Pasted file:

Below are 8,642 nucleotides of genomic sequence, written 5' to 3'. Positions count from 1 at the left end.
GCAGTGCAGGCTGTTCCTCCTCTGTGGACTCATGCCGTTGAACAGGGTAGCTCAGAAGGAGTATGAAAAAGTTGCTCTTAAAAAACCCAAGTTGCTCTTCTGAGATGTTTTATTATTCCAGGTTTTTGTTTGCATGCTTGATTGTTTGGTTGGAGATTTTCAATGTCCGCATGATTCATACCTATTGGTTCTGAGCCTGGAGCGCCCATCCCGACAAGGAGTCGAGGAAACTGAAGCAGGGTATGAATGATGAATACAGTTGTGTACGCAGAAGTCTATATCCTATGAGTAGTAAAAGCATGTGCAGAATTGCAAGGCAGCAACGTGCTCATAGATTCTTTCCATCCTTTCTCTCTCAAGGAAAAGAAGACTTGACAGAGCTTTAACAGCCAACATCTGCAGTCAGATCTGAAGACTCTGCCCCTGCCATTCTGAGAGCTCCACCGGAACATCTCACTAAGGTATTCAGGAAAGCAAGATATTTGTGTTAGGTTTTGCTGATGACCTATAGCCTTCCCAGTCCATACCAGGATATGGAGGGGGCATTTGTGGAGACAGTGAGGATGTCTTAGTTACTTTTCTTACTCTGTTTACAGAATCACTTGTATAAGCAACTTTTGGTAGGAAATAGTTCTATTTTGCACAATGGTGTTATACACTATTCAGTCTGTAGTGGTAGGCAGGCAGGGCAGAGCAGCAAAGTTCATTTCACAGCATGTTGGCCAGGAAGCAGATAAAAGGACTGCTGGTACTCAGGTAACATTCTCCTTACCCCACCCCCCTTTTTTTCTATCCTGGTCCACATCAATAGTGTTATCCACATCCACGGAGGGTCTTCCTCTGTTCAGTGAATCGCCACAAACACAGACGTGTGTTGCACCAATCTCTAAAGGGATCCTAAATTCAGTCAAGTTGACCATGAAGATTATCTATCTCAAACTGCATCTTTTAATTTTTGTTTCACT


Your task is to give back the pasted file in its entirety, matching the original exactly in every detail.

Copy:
Below are 8,642 nucleotides of genomic sequence, written 5' to 3'. Positions count from 1 at the left end.
GCAGTGCAGGCTGTTCCTCCTCTGTGGACTCATGCCGTTGAACAGGGTAGCTCAGAAGGAGTATGAAAAAGTTGCTCTTAAAAAACCCAAGTTGCTCTTCTGAGATGTTTTATTATTCCAGGTTTTTGTTTGCATGCTTGATTGTTTGGTTGGAGATTTTCAATGTCCGCATGATTCATACCTATTGGTTCTGAGCCTGGAGCGCCCATCCCGACAAGGAGTCGAGGAAACTGAAGCAGGGTATGAATGATGAATACAGTTGTGTACGCAGAAGTCTATATCCTATGAGTAGTAAAAGCATGTGCAGAATTGCAAGGCAGCAACGTGCTCATAGATTCTTTCCATCCTTTCTCTCTCAAGGAAAAGAAGACTTGACAGAGCTTTAACAGCCAACATCTGCAGTCAGATCTGAAGACTCTGCCCCTGCCATTCTGAGAGCTCCACCGGAACATCTCACTAAGGTATTCAGGAAAGCAAGATATTTGTGTTAGGTTTTGCTGATGACCTATAGCCTTCCCAGTCCATACCAGGATATGGAGGGGGCATTTGTGGAGACAGTGAGGATGTCTTAGTTACTTTTCTTACTCTGTTTACAGAATCACTTGTATAAGCAACTTTTGGTAGGAAATAGTTCTATTTTGCACAATGGTGTTATACACTATTCAGTCTGTAGTGGTAGGCAGGCAGGGCAGAGCAGCAAAGTTCATTTCACAGCATGTTGGCCAGGAAGCAGATAAAAGGACTGCTGGTACTCAGGTAACATTCTCCTTACCCCACCCCCCTTTTTTTCTATCCTGGTCCACATCAATAGTGTTATCCACATCCACGGAGGGTCTTCCTCTGTTCAGTGAATCGCCACAAACACAGACGTGTGTTGCACCAATCTCTAAAGGGATCCTAAATTCAGTCAAGTTGACCATGAAGATTATCTATCTCAAACTGCATCTTTTAATTTTTGTTTCACT